Texas Family Violence Laws
In Texas, an assaultive offense is defined as intentionally, knowingly or recklessly causing or threatening to cause bodily injury to another person. An assault is classified as family violence when it is committed against someone who is a family or household member or has some type of domestic relationship with the alleged offender. Depending on various circumstances, the crime can be charged as either a misdemeanor or felony, which have varying degrees of fines and incarceration.
At the Aulbaugh Law Firm, skilled Dallas domestic violence lawyer James Aulbaugh understands what is at stake with an assault conviction in Texas. He provides clients with an honest assessment of their case, fully explaining each option so each client can make an informed decision as to moving forward.
As a former Chief Felony Prosecutor and Board Certified Criminal Law Specialist, James Aulbaugh is ready to assist you with your case. Call Today: 214-500-0430.
Family Violence Charges in Texas
Assault family violence charges arise when an alleged victim claims that a member of their family or household caused them injury in some way. Depending on the level of offense charged, the harm can either be physical or emotional, ranging from contact with or threats against the alleged victim.
Texas Penal Code defines an assault offense as:
- Causing bodily injury – Class A Misdemeanor
- Threatening to cause bodily injury – Class C Misdemeanor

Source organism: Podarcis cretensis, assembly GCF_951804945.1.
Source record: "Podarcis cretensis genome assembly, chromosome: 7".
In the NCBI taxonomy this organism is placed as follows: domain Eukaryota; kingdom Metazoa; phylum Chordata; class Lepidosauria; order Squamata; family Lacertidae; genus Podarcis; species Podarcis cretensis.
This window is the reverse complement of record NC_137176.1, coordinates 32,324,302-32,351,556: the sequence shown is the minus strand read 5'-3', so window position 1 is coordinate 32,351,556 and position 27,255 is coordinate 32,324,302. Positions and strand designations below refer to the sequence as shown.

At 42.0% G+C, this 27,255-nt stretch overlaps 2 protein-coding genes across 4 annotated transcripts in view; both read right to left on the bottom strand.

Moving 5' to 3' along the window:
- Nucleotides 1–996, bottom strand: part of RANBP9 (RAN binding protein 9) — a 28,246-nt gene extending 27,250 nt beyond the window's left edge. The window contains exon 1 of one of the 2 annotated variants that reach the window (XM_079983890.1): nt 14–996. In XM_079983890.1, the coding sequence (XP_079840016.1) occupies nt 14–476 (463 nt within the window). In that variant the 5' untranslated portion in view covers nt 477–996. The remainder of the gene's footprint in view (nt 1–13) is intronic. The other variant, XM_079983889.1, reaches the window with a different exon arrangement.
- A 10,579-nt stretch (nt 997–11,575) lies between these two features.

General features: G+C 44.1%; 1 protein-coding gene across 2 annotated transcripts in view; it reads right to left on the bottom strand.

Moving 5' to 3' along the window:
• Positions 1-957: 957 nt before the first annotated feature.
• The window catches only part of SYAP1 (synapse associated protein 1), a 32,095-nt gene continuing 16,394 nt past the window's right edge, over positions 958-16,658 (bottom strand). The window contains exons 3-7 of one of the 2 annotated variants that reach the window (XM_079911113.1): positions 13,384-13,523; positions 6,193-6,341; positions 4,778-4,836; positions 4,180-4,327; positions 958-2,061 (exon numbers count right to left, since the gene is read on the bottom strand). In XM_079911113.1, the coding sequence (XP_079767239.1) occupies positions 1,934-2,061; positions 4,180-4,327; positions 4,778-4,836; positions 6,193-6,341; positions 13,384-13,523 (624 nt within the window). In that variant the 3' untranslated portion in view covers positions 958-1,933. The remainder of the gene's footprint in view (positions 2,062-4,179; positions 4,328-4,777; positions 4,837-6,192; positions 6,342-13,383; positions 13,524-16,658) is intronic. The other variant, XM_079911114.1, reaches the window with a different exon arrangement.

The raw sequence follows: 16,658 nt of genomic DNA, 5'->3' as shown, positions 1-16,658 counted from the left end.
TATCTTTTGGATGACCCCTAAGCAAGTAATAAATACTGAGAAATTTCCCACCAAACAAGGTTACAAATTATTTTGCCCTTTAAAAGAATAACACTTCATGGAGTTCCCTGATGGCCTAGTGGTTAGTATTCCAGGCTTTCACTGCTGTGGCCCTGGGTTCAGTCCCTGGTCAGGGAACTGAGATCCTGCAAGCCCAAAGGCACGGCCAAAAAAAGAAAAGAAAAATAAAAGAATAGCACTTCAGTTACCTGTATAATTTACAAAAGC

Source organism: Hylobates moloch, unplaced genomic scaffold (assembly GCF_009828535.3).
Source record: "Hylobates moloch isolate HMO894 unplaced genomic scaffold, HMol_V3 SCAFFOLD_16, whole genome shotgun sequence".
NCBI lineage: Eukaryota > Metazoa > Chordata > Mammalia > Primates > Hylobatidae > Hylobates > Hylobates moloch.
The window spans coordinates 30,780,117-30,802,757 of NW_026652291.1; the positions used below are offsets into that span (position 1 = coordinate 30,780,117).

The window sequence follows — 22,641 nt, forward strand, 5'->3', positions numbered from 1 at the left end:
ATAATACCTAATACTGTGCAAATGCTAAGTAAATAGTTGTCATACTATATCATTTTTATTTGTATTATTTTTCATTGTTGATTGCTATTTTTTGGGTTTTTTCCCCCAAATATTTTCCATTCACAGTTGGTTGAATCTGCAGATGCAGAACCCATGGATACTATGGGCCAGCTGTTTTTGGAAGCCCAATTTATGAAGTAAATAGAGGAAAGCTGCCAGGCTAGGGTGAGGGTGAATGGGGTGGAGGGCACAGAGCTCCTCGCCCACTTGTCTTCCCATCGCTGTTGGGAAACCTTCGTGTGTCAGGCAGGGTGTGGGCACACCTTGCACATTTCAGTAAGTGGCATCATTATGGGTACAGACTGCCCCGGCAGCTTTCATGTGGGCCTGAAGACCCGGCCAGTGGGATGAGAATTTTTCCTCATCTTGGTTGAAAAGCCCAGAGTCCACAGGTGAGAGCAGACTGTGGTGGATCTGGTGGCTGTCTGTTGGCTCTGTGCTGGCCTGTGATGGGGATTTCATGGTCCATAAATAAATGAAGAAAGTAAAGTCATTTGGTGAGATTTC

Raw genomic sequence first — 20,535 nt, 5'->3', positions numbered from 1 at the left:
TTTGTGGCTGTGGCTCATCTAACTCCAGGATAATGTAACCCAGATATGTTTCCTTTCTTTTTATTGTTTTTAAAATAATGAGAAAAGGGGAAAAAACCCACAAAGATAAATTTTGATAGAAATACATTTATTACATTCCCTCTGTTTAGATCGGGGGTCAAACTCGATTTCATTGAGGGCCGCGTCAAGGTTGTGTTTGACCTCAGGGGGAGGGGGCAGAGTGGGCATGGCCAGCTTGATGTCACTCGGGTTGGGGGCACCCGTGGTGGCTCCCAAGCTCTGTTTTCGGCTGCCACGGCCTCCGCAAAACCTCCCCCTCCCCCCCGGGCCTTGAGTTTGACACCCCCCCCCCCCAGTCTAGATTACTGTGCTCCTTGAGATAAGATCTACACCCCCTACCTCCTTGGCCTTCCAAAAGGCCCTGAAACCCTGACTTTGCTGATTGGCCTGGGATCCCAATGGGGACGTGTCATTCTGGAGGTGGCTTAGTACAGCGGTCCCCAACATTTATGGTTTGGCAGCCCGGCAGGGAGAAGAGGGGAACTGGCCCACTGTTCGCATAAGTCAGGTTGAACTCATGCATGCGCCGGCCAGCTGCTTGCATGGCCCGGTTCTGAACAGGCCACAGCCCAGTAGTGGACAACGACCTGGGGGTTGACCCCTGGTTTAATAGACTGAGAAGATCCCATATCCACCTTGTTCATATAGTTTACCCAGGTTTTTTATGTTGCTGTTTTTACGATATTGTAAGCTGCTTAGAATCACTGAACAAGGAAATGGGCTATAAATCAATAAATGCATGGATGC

- Physically contacting someone in a way they would consider provocative or offensive – Class C Misdemeanor
For these actions to be considered criminal, they must have been committed intentionally, knowingly, or recklessly.
In Texas, family or household members include:
- Two people related by blood or marriage
- Two people who are spouses or former spouses
- Two people who share a child together
- Foster children and foster parents
- People who are currently or were formerly in a dating relationship
Texas Family Violence Penalties
Assault family violence is either a misdemeanor or felony. Penalties imposed depend on the facts of the case.
Family violence offenses include:
- Class C misdemeanor: When the offense involves provocative or offensive physical contact. The punishment includes a fine of up to $500.
- Class A misdemeanor: When the offense involves causing bodily injury to a family or household member. A conviction can result in as much as 1 year in jail and/or a fine of up to $4,000.
- Third-degree felony: Assault family violence (Enhanced) and impeding breath/circulation cases are third-degree felonies. Assault family violence (Enhanced) is when the accused has a previous conviction for a family violence related offense, and they cause bodily injury to a household or family member. Impeding breath/circulation is when the accused is alleged to have impeded the normal breathing or circulation of the blood by applying pressure to the person’s throat or neck, or by blocking the person’s nose or mouth. The conviction penalties include between 2 and 10 years in prison and/or a fine of up to $10,000.
At the Aulbaugh Law Firm, domestic violence is the most common assault charges we handle. Most clients are unaware that the Texas state legislature has created family violence enhancement for domestic violence related offenses.
This enhancement results in harsher penalties than other types of assault.
A conviction will lead to:
- Longer jail sentences
- Higher fines
- An inability to possess or own a firearm
You need an aggressive, experienced Dallas domestic violence attorney who can protect your rights and defend against assault allegations. As a former Chief Felony Prosecutor and Board Certification in Criminal Law, James Aulbaugh is ready to assist you with your case. Call Today: 214-500-0430.